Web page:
It was a gratuity to such settlers of a single lot in the village. Such was the first section of the act of 3d March, 1823. It gave to the claimant an incipient or inchoate right to a lot, when, in conformity with the second section of the act, a survey had been made of the several lots reported by the register, with a designation or a plat thereof of the lot confirmed and set apart to each claimant. When that had been done, the claimant became a confirmee under the act, and his right to the lot, as between himself and the United States, was complete. Such was the view taken by this court of the acts of 15th May, 1820, and of the 3d March, 1823, in Bryan and Forsyth, 19 Howard, 336. Its language then was, when the survey was made, and the plats returned and approved and recorded by the surveyor general of Illinois and Missouri, and recognised as valid at the General Land Office, it bound the parties to it, the confirmee and the United States.
The law was intended to grant the lot settled upon and improved, and no other land described as an equivalent. But, in this instance, no survey was made in conformity with the 2d section of the act until the 11th April, 1837. It was not examined and approved by the surveyor of the public lands in Illinois and Missouri until the first September, 1840, seven years after Seth and Josiah Fulton had made their entry upon the quarter section, and three years after they had received their patent for it from the United States. The land was unconditionally sold to them. Hall, the plaintiff in error, bought from the Fultons in July, 1838. Under the decision of this court, already cited, no location of the out-lots could be made upon this quarter section after the patent had been issued to the Fultons. It follows, then, that there was no confirmation of the land sued for to the representative of Francis Willette; and, consequently, that the quit-claim conveyance by Angelica Fortier and her husband, of the 23d September, 1854, to Papin, the defendant in error, gave to her no title to the ten acres for which he has sued. We have shown that the inchoate right of the claimant under the act–supposing that no out-lot was meant to be confirmed–was subject to a survey and designation before it could be matured into a title. The requirement of a survey before a claimant could be considered as having a legal title to land upon a concession, has frequently been passed upon by this court; and the case before us is within that of Menard Heirs v. Massey, in 8 Howard, 309.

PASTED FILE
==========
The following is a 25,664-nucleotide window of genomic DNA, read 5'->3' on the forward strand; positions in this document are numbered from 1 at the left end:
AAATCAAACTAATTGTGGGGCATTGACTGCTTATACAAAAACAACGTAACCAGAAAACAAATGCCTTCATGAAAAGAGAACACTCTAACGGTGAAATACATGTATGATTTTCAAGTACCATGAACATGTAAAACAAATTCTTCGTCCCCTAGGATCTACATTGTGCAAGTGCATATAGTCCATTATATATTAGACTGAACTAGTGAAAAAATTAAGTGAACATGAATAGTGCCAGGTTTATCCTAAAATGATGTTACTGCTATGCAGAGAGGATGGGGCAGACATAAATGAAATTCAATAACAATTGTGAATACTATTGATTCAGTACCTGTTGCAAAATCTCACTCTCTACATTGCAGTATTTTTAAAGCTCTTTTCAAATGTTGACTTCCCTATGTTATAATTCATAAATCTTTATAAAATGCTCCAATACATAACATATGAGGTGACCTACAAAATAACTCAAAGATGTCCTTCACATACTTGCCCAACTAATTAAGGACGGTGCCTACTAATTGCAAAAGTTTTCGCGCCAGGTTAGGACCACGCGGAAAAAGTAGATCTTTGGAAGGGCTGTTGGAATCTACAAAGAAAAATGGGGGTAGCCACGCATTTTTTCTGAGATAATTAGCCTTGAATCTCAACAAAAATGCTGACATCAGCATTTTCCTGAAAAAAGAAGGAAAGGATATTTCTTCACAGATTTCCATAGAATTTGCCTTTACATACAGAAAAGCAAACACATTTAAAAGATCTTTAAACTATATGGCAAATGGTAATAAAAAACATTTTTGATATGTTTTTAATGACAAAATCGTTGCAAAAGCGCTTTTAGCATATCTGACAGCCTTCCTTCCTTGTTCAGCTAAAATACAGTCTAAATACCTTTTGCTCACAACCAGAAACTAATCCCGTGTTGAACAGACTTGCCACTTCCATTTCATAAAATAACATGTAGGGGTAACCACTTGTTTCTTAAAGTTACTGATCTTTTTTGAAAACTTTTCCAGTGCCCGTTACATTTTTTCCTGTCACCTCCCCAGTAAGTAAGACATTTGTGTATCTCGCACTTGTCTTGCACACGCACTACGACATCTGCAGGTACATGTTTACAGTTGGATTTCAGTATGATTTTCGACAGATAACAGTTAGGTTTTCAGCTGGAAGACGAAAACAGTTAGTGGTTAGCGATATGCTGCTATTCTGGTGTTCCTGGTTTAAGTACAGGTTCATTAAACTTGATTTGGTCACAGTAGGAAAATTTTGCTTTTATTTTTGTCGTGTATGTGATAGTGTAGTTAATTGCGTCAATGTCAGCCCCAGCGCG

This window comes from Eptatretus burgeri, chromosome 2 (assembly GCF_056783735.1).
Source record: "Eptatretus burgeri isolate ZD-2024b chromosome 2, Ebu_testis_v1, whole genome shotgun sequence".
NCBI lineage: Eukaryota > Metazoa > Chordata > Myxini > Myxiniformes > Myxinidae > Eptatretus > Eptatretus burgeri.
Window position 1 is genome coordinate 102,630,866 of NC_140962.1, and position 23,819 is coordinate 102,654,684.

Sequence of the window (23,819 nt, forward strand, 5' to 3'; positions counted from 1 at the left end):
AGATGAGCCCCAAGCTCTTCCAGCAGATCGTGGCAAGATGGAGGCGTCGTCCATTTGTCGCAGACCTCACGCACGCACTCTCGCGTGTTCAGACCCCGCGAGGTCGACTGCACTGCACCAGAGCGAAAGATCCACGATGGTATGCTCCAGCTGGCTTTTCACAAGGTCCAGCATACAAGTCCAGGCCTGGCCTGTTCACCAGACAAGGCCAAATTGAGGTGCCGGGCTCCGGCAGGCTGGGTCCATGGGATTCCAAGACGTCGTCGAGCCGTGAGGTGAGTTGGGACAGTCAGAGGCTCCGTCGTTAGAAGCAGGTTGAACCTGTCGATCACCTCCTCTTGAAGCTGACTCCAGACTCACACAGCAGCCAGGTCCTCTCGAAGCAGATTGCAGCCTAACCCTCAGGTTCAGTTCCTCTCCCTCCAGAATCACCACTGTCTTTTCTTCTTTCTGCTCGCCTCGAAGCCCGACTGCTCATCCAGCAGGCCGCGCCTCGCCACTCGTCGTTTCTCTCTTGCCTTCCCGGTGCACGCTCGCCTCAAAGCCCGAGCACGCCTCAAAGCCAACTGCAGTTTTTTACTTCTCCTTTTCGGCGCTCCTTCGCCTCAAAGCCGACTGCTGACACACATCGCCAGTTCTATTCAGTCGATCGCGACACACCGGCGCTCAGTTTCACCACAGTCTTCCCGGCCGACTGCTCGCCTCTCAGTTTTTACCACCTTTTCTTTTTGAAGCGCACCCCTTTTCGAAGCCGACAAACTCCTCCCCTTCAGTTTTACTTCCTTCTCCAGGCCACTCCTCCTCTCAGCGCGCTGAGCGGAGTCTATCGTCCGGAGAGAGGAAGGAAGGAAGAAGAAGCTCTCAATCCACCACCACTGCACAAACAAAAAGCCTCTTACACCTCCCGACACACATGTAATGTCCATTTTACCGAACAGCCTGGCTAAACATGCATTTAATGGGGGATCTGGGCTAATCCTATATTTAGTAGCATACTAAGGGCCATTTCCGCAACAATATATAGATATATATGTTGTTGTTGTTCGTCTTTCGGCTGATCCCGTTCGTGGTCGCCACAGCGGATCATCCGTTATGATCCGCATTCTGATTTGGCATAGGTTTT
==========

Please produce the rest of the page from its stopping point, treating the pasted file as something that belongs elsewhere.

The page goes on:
It now remains for us to consider two of the instructions which were asked by the defendant in the court below, which the court refused to give to the jury.
They were: If the jury believed from the evidence that the original French settlement or improvement, upon which the plaintiff's claim in this suit is based, was not upon or within the northwest quarter of section 3, in township eight north, in range eight, east of the 4th meridian, nor located upon that quarter section by the United States surveyor until after ...